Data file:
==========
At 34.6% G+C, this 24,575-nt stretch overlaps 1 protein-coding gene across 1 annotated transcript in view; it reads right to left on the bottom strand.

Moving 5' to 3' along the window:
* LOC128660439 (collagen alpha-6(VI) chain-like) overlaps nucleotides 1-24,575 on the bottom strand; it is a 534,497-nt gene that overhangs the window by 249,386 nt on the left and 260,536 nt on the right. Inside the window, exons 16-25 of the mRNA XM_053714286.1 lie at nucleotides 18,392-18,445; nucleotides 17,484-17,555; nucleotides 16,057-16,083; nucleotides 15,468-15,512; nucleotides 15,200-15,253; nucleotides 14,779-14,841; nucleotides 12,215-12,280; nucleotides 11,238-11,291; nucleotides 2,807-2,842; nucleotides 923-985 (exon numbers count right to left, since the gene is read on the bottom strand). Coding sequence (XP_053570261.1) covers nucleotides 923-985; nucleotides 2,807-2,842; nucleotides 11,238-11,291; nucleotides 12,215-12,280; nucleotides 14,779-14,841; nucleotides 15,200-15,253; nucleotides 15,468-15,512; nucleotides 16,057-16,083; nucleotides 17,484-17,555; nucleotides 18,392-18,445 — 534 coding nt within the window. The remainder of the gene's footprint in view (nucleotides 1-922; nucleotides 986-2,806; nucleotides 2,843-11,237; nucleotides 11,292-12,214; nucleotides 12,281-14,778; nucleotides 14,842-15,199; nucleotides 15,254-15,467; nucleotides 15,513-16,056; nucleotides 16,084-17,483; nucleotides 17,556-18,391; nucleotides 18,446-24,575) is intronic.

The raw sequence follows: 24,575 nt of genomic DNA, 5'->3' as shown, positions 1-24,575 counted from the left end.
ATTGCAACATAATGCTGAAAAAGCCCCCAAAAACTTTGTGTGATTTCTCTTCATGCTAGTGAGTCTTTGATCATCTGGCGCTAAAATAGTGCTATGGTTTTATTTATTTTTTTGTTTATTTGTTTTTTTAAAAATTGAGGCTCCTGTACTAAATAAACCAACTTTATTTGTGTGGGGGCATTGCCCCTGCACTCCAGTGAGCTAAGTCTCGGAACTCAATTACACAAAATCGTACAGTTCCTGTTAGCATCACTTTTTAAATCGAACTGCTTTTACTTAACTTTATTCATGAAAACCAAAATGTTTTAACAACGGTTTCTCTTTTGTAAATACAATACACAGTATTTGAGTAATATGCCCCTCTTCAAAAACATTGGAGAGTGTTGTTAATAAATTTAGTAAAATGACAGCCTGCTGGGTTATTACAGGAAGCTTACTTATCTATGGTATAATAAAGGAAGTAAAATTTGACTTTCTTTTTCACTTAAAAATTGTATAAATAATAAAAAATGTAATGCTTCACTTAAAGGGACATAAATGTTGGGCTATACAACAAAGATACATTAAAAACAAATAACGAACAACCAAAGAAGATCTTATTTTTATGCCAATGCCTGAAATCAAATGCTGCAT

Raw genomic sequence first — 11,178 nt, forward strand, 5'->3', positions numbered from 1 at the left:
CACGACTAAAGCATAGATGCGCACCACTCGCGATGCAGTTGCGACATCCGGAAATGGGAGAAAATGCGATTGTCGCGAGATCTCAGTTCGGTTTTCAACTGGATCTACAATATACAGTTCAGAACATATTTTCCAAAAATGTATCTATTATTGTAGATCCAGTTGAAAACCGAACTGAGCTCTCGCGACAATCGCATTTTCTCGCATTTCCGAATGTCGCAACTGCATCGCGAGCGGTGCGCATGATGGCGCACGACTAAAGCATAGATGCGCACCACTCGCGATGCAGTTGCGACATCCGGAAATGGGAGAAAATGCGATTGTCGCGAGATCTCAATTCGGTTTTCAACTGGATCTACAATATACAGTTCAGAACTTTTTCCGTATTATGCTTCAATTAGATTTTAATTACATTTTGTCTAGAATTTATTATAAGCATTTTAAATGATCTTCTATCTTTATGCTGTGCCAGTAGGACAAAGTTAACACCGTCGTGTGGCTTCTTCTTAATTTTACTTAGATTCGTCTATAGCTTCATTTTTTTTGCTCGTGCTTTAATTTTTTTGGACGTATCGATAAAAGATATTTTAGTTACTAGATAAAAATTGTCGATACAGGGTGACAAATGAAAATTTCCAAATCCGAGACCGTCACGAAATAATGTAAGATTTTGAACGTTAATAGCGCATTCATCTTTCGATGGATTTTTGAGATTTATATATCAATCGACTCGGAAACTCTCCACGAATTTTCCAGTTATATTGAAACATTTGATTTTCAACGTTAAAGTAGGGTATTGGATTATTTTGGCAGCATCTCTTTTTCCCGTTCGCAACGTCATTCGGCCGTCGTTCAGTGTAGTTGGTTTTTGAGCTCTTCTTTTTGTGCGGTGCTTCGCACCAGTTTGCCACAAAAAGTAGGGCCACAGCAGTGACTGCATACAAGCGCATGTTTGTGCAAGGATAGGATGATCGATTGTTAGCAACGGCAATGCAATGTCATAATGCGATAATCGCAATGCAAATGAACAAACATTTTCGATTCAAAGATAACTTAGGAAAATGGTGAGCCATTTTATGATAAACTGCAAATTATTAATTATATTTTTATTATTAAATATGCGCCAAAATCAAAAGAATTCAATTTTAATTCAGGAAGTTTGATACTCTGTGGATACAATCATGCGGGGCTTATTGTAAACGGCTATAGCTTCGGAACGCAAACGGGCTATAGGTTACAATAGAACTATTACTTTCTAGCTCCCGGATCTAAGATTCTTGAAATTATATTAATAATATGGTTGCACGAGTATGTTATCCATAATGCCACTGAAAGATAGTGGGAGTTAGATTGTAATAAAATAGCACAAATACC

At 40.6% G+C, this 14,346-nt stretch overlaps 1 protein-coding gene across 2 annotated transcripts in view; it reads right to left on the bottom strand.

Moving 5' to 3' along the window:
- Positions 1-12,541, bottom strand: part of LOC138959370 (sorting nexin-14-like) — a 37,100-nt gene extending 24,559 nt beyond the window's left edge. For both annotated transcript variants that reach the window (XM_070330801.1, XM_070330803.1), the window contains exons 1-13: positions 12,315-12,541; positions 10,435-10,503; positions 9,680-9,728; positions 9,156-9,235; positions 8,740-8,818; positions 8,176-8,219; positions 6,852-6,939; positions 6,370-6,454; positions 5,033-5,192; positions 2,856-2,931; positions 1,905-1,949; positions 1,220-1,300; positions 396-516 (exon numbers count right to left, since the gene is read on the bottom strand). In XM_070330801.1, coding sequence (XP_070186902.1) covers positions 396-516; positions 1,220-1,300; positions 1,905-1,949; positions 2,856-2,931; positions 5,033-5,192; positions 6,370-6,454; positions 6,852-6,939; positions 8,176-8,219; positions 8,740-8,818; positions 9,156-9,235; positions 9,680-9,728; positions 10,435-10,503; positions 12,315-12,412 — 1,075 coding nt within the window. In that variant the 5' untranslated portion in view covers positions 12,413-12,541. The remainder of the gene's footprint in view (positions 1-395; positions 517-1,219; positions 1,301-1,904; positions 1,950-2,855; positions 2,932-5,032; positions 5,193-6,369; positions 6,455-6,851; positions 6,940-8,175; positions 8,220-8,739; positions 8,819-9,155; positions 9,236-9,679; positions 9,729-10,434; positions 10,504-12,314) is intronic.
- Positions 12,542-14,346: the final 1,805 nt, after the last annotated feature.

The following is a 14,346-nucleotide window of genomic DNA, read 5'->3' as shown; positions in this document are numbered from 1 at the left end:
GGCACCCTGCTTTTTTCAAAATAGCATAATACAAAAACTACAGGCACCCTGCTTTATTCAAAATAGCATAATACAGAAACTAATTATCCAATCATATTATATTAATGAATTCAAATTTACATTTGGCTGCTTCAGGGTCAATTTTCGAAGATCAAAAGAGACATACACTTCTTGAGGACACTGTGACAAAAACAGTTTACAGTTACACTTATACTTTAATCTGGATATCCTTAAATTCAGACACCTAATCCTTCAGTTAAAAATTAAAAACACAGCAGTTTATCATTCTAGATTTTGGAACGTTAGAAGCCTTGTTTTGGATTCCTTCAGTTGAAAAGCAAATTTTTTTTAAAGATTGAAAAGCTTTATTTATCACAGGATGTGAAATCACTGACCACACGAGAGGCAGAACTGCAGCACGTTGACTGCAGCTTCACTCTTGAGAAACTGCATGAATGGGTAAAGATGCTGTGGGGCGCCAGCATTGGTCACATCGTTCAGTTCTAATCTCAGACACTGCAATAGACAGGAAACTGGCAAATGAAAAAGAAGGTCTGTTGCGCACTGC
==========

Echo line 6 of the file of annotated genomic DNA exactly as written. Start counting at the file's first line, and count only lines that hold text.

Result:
Raw genomic sequence first — 11,178 nt, forward strand, 5'->3', positions numbered from 1 at the left: